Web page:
The demand for the use of esthetic restorations continues to increase in pediatric dentistry . With parents being more involved in clinical decision-making than ever before, many have greater expectations for dentists’ to improve the appearance of their child’s decayed dentition . Reports show that “from a purely cosmetic standpoint, the value of the appearance of one’s teeth is important in Western society. The public places an increasing priority on an attractive smile” . When it comes to their children’s dental care, parents typically apply their own esthetic expectations. When operative treatment is warranted, parents’ preferences often favor whichever restoration is more esthetically pleasing . Previous reports demonstrated longevity to be preferred over esthetics among dental clinicians, while parents and adolescent patients favor appearance . Zimmerman found that out of 301 pediatric dentists surveyed, pressure from parents to place tooth-colored restorations was reported “sometimes” (66%), “often” (3%), and “never” (32%) and to place 2-surface restorations rather than SSCs “sometimes” (69%), “often” (8%), and “never” (23%) .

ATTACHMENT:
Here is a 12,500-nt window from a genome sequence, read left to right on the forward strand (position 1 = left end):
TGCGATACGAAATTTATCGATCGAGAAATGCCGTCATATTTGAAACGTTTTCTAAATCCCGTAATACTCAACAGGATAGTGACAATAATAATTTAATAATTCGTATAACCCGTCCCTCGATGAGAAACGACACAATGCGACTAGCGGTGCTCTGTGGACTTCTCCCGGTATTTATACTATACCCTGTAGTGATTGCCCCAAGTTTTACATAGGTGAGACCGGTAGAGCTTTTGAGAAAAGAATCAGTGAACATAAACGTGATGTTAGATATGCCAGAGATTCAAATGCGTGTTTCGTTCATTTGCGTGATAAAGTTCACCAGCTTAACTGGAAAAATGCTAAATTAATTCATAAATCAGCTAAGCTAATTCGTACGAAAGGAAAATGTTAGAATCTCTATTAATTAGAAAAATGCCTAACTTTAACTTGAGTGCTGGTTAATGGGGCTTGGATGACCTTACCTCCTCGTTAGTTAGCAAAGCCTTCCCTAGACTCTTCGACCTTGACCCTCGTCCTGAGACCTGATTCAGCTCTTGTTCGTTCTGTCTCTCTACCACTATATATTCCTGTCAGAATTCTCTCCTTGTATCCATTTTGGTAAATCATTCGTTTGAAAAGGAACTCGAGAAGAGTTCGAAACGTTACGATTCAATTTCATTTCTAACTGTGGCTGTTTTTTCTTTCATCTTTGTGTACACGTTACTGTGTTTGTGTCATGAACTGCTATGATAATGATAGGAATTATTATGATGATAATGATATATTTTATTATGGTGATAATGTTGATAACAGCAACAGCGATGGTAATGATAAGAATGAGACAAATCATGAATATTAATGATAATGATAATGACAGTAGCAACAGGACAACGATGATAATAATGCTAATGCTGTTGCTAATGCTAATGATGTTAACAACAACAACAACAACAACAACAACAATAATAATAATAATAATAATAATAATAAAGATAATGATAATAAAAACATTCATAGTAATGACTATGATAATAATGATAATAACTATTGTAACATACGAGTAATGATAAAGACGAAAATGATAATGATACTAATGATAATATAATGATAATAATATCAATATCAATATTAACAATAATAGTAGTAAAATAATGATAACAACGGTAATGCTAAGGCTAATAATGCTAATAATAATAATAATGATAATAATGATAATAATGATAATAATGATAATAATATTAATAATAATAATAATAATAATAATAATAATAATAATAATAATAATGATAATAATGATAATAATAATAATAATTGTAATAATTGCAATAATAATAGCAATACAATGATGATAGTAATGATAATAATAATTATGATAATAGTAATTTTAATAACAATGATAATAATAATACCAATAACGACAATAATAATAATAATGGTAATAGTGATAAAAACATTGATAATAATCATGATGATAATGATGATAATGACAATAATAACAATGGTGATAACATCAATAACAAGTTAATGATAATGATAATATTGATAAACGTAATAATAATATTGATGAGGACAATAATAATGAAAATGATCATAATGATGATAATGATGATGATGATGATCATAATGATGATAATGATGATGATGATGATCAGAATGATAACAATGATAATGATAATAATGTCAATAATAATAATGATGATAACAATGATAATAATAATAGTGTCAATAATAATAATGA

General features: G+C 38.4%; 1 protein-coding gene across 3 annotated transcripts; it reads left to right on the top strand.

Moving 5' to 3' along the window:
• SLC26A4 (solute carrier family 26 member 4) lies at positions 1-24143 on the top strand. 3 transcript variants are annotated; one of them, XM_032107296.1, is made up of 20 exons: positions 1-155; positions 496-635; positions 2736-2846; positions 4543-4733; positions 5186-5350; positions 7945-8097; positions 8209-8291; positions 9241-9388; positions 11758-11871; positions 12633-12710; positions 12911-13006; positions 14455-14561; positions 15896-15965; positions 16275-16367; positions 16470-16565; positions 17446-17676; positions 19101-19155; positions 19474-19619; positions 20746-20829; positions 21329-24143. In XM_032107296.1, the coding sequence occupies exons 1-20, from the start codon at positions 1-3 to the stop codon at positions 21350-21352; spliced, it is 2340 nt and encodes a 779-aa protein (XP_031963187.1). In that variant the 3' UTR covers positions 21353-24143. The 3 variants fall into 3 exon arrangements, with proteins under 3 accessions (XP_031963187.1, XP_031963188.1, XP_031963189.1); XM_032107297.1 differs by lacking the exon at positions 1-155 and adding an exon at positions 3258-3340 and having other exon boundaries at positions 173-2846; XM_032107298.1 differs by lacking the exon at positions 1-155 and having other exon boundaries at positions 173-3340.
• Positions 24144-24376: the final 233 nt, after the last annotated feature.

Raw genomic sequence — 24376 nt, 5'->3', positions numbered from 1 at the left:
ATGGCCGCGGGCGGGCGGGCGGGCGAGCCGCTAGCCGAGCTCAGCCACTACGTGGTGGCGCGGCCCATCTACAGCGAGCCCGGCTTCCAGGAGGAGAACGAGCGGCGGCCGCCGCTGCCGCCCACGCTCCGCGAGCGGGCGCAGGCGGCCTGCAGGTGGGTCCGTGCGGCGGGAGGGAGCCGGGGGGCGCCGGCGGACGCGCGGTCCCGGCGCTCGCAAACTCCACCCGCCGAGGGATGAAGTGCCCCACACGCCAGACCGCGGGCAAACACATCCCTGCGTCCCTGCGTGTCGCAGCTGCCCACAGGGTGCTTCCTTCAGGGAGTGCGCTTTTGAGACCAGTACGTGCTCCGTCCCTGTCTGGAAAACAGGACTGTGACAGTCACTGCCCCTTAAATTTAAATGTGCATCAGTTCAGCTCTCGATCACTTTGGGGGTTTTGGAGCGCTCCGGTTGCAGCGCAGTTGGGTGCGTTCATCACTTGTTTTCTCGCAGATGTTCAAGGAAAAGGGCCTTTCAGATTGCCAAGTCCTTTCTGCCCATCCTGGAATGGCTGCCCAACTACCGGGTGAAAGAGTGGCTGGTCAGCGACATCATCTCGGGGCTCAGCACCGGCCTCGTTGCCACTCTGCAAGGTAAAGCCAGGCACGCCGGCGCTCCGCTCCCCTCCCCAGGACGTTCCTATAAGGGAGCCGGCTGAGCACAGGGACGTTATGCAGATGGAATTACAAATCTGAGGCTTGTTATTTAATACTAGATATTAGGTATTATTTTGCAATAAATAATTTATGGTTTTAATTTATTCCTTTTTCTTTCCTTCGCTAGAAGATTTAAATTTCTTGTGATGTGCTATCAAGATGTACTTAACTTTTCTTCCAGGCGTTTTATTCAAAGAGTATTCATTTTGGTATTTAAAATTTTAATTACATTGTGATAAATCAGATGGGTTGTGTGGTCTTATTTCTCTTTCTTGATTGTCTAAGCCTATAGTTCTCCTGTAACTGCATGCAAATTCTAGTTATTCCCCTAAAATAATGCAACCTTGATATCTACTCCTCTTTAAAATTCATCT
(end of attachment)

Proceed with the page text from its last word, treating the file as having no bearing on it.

The American Academy of Pediatric Dentistry (AAPD) advocates the use of a full coverage restoration for “children with extensive decay, large lesions, or multi-surface lesions in primary molars . The most often used and recommended restoration has been the Stainless Steel Crown (SSC) . SSCs are very effective and durable restorations for primary molars . They are the restoration of choice for pediatric dentition with caries, cervical decalcification, and/or developmental defects when other available restorative materials are likely to fail. They are also the recommended restoration following pulpotomy or pulpectomy treatment of posterior primary teeth [5,11]. Previous research supports evidence of enhanced clinical success over time, in terms of better retention and less recurrent decay, with SSCs versus composite resin and amalgam Class II restorations with multi-surface carious lesions [2,12]. Recent studies have indicated a range of 1.9%-12% rate of failure due to perforations or dents of over a 2 to 7 year period [12,13]. Stainless steel crowns are durable, easy to place, retentive and require minimal chair time. However, one drawback is that they are unaesthetic which can discourage parents and practitioners away from their use .